Opposition leader Tomás Guanipa, spokesman for the delegation, reported on the meeting with Portuguese Foreign Minister João Gomes Cravinho, whom he called on “not to see Venezuela as a hopeless case”. Portugal is a key country on this issue, as one of its banks has withheld more than $1 billion from Venezuela’s international reserves. However, Guanipa did not mention this when he left the meeting.
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At the conclusion of the trip, given the coldness and the vague offers of explanations and minutes with which Europe received the Venezuelan delegation, it seems reasonable to conclude that the meetings will do little to change the current scenario of the negotiations being broken off.
The opposition leaders have certainly elicited good wishes from their European interlocutors, but it has not been made public whether they have also agreed to intervene in the release of the billions. The opposition needs the European leaders to get things moving at the negotiating table. However, the attempts do not seem to have been crowned with success, at least during the tour.
Apparently, a decision by the Office of Foreign Assets Control (OFAC) allowing sanctions to be lifted will have to wait. Only then can the retained resources and the negotiations flow.
With all that said, the January 2023 European tour may have been a “lost” path for the opposition. Nor has it achieved a change in attitude on the part of Washington that would be flexible enough to reopen dialogue at the negotiating table in Mexico.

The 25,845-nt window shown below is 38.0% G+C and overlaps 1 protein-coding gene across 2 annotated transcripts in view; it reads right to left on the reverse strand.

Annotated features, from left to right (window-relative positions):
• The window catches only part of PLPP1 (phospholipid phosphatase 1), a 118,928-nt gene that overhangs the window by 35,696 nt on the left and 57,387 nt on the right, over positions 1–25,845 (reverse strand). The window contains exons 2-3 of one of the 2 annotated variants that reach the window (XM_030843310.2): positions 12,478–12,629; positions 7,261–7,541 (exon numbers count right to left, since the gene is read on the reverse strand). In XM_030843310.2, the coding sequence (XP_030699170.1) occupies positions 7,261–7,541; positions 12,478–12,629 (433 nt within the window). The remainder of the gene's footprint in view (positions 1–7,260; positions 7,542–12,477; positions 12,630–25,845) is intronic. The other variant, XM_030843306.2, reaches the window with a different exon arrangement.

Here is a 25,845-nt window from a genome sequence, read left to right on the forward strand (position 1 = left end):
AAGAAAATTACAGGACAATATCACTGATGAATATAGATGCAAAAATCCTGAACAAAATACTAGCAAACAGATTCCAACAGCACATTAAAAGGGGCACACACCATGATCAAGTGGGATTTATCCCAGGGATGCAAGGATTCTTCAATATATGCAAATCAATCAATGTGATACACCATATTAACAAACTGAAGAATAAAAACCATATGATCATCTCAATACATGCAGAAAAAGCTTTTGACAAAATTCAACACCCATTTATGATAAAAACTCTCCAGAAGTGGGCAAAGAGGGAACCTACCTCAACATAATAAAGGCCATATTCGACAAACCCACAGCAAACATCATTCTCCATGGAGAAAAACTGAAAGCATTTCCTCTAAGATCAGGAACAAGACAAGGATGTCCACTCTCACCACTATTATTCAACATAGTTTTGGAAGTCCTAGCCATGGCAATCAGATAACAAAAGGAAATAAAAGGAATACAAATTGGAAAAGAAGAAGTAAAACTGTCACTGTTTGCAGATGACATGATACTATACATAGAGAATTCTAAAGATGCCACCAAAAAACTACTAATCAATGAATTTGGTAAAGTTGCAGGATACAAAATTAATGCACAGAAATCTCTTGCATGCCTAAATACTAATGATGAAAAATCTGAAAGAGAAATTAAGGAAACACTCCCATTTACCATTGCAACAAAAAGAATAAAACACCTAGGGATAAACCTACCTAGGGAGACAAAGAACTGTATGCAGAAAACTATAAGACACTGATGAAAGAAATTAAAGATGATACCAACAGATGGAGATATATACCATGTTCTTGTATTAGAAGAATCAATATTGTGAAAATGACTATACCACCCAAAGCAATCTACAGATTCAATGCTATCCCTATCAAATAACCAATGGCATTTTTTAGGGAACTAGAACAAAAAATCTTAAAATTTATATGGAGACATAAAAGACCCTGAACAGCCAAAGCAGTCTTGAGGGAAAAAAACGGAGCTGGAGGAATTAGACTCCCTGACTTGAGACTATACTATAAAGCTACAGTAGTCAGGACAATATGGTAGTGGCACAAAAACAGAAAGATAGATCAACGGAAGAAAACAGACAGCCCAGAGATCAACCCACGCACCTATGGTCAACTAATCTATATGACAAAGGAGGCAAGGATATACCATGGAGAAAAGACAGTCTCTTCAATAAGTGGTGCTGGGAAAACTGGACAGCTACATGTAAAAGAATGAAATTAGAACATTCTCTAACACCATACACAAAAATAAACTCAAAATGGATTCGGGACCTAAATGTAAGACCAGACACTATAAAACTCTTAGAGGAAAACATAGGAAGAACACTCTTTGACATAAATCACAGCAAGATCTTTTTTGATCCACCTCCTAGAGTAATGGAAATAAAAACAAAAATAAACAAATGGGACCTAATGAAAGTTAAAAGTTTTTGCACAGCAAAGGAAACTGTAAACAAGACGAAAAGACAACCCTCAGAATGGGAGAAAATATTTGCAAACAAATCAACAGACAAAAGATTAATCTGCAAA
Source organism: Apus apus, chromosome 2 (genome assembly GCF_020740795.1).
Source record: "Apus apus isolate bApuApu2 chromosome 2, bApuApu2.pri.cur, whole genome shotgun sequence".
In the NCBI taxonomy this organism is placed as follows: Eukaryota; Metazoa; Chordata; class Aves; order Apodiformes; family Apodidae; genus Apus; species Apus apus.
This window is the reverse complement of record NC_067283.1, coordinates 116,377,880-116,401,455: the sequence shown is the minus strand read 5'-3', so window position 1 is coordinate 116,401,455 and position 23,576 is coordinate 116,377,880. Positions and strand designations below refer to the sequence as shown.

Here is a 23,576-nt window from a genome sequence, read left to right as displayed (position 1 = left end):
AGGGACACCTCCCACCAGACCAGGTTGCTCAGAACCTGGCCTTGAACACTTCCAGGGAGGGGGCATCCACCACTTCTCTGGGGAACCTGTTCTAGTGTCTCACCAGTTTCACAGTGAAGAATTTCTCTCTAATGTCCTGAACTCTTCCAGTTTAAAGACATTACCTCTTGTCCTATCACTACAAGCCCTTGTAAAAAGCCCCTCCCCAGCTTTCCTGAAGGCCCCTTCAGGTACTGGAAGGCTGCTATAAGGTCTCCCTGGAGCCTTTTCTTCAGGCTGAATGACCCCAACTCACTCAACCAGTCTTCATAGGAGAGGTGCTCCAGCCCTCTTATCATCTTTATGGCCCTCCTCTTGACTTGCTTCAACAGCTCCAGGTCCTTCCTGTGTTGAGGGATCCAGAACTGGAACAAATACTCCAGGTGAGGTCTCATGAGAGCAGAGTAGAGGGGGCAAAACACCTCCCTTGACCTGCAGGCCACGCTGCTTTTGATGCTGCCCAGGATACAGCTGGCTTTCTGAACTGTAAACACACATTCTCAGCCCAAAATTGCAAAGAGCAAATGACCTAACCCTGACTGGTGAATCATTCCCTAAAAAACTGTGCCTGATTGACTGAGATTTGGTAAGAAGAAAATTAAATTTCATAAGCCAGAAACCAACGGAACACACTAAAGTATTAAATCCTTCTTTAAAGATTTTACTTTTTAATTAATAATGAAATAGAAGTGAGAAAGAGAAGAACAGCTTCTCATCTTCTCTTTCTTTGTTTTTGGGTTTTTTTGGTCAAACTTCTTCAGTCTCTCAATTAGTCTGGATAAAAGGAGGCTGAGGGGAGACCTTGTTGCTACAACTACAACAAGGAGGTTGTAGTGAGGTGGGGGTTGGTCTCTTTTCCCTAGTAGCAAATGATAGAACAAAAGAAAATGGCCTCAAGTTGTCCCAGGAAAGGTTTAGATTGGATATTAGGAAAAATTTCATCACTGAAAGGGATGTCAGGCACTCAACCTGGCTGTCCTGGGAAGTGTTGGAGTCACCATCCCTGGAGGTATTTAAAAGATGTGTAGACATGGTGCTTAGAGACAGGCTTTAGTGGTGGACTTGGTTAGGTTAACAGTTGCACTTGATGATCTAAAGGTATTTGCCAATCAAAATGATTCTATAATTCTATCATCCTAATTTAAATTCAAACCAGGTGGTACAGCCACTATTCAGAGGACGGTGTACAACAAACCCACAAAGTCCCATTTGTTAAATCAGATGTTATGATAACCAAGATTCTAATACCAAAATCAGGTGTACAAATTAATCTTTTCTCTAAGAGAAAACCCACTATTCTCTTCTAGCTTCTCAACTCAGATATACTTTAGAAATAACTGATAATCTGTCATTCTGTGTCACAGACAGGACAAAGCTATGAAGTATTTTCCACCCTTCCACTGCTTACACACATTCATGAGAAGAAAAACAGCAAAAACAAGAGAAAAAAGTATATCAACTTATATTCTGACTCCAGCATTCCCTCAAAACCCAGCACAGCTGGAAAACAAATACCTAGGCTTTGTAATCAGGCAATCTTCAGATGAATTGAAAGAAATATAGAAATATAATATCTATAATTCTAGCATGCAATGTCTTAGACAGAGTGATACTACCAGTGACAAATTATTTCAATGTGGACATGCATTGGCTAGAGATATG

Split between moderates and radicals
Meanwhile in Venezuela, key opposition leaders already in the running for the presidency have called for an end to the country’s blockade. With the open distancing by politicians in their own ranks, the opposition is once again showing its inner rupture.
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The right-wing politician Freddy Guevara of the “Voluntad Popular” once again revealed the split in the right-wing party coalition. He criticized the speeches by the more moderate opposition leaders, who are now speaking out against US and European sanctions.
Guevara and his party want to prevent the resources that have been withheld from being released and thus the resumption of dialogue. You are known for taking part in demonstrations, which erupted into serious violence.
Revised translation from Spanish
More on the subject – Venezuelan opposition dissolves interim government of Juan Guaidó